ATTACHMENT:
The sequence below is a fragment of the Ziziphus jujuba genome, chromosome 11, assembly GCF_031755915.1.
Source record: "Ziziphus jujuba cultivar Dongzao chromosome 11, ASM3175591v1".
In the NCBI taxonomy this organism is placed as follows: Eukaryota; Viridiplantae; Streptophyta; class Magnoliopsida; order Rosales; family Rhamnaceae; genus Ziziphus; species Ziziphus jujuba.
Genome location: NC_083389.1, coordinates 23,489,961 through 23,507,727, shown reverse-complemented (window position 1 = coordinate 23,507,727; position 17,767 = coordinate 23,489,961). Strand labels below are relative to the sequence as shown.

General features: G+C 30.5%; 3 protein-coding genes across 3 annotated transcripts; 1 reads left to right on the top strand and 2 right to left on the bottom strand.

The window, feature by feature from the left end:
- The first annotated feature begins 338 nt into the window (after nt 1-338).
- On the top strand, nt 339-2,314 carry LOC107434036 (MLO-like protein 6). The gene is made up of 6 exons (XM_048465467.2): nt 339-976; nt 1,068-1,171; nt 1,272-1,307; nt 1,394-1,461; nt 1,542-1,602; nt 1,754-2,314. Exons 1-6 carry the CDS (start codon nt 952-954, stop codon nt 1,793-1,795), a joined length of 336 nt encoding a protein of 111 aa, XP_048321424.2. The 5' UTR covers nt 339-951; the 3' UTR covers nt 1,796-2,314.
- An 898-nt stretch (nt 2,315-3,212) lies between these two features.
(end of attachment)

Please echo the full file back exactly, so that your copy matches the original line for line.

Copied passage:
The sequence below is a fragment of the Ziziphus jujuba genome, chromosome 11, assembly GCF_031755915.1.
Source record: "Ziziphus jujuba cultivar Dongzao chromosome 11, ASM3175591v1".
In the NCBI taxonomy this organism is placed as follows: Eukaryota; Viridiplantae; Streptophyta; class Magnoliopsida; order Rosales; family Rhamnaceae; genus Ziziphus; species Ziziphus jujuba.
Genome location: NC_083389.1, coordinates 23,489,961 through 23,507,727, shown reverse-complemented (window position 1 = coordinate 23,507,727; position 17,767 = coordinate 23,489,961). Strand labels below are relative to the sequence as shown.

General features: G+C 30.5%; 3 protein-coding genes across 3 annotated transcripts; 1 reads left to right on the top strand and 2 right to left on the bottom strand.

The window, feature by feature from the left end:
- The first annotated feature begins 338 nt into the window (after nt 1-338).
- On the top strand, nt 339-2,314 carry LOC107434036 (MLO-like protein 6). The gene is made up of 6 exons (XM_048465467.2): nt 339-976; nt 1,068-1,171; nt 1,272-1,307; nt 1,394-1,461; nt 1,542-1,602; nt 1,754-2,314. Exons 1-6 carry the CDS (start codon nt 952-954, stop codon nt 1,793-1,795), a joined length of 336 nt encoding a protein of 111 aa, XP_048321424.2. The 5' UTR covers nt 339-951; the 3' UTR covers nt 1,796-2,314.
- An 898-nt stretch (nt 2,315-3,212) lies between these two features.